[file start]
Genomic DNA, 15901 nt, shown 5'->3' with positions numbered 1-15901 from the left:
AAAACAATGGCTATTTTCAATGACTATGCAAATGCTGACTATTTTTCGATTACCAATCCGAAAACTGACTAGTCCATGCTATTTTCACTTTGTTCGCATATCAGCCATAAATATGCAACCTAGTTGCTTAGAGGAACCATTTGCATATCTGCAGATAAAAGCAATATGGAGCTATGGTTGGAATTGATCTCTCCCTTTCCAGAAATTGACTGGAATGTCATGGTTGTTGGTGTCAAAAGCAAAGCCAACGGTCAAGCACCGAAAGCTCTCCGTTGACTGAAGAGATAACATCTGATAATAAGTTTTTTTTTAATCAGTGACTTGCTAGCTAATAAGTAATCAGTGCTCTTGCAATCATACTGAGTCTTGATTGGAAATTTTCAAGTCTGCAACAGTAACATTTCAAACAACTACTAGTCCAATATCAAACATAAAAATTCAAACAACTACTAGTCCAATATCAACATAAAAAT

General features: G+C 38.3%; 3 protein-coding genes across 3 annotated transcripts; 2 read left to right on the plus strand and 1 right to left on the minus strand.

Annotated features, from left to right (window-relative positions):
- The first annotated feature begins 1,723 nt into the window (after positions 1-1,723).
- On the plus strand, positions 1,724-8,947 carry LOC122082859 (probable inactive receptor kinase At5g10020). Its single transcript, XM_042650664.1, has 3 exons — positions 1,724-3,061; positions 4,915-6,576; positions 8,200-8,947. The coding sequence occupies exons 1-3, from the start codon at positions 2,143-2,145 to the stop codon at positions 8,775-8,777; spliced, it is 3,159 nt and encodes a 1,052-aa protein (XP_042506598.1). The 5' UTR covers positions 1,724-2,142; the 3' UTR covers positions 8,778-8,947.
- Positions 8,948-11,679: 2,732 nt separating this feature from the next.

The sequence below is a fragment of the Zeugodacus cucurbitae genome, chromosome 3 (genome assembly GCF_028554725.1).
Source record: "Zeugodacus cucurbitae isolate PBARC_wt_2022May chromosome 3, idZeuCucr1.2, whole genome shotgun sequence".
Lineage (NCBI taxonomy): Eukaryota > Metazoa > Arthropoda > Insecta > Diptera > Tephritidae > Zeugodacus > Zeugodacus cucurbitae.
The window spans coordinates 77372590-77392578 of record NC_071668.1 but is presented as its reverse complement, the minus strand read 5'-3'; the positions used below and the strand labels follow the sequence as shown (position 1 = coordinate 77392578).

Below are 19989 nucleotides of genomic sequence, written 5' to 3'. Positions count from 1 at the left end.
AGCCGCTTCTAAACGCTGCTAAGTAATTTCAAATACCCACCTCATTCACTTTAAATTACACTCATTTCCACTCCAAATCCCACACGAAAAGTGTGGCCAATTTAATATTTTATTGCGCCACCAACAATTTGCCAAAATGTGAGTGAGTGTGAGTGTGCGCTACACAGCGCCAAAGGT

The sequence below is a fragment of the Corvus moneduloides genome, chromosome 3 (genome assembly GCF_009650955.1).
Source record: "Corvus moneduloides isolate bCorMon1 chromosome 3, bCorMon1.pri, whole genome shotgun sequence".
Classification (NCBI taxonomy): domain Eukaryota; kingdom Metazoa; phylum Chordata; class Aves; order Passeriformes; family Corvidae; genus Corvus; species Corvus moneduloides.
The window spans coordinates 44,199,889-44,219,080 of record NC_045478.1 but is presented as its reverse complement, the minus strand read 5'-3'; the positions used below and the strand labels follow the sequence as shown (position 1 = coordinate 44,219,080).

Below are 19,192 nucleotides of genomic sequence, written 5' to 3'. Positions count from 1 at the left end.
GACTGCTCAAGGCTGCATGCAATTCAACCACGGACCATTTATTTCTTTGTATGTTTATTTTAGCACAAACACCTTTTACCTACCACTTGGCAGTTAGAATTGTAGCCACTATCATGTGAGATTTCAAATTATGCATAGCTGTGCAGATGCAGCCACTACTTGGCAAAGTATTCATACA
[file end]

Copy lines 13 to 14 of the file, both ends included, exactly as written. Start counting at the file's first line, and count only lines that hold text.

AGCCGCTTCTAAACGCTGCTAAGTAATTTCAAATACCCACCTCATTCACTTTAAATTACACTCATTTCCACTCCAAATCCCACACGAAAAGTGTGGCCAATTTAATATTTTATTGCGCCACCAACAATTTGCCAAAATGTGAGTGAGTGTGAGTGTGCGCTACACAGCGCCAAAGGT

The sequence below is a fragment of the Corvus moneduloides genome, chromosome 3 (genome assembly GCF_009650955.1).